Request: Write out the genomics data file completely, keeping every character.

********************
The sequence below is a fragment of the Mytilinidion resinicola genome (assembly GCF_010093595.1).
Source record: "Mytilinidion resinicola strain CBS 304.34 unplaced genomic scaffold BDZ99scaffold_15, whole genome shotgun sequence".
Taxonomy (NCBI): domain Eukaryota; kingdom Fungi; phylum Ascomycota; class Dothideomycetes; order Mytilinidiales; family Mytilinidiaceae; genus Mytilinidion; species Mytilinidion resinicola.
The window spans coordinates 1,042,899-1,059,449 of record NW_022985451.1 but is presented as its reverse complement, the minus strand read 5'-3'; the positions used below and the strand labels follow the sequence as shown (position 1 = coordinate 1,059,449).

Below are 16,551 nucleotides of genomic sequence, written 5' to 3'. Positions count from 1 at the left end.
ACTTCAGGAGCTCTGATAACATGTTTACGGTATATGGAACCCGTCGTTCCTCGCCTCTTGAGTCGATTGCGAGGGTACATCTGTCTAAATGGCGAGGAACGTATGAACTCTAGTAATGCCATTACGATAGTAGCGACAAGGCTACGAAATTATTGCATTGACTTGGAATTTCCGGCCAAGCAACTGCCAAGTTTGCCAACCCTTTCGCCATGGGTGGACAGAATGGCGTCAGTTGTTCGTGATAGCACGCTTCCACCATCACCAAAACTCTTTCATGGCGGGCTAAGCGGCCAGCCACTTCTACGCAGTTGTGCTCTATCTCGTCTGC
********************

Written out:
The sequence below is a fragment of the Mytilinidion resinicola genome (assembly GCF_010093595.1).
Source record: "Mytilinidion resinicola strain CBS 304.34 unplaced genomic scaffold BDZ99scaffold_15, whole genome shotgun sequence".
Taxonomy (NCBI): domain Eukaryota; kingdom Fungi; phylum Ascomycota; class Dothideomycetes; order Mytilinidiales; family Mytilinidiaceae; genus Mytilinidion; species Mytilinidion resinicola.
The window spans coordinates 1,042,899-1,059,449 of record NW_022985451.1 but is presented as its reverse complement, the minus strand read 5'-3'; the positions used below and the strand labels follow the sequence as shown (position 1 = coordinate 1,059,449).

Below are 16,551 nucleotides of genomic sequence, written 5' to 3'. Positions count from 1 at the left end.
ACTTCAGGAGCTCTGATAACATGTTTACGGTATATGGAACCCGTCGTTCCTCGCCTCTTGAGTCGATTGCGAGGGTACATCTGTCTAAATGGCGAGGAACGTATGAACTCTAGTAATGCCATTACGATAGTAGCGACAAGGCTACGAAATTATTGCATTGACTTGGAATTTCCGGCCAAGCAACTGCCAAGTTTGCCAACCCTTTCGCCATGGGTGGACAGAATGGCGTCAGTTGTTCGTGATAGCACGCTTCCACCATCACCAAAACTCTTTCATGGCGGGCTAAGCGGCCAGCCACTTCTACGCAGTTGTGCTCTATCTCGTCTGC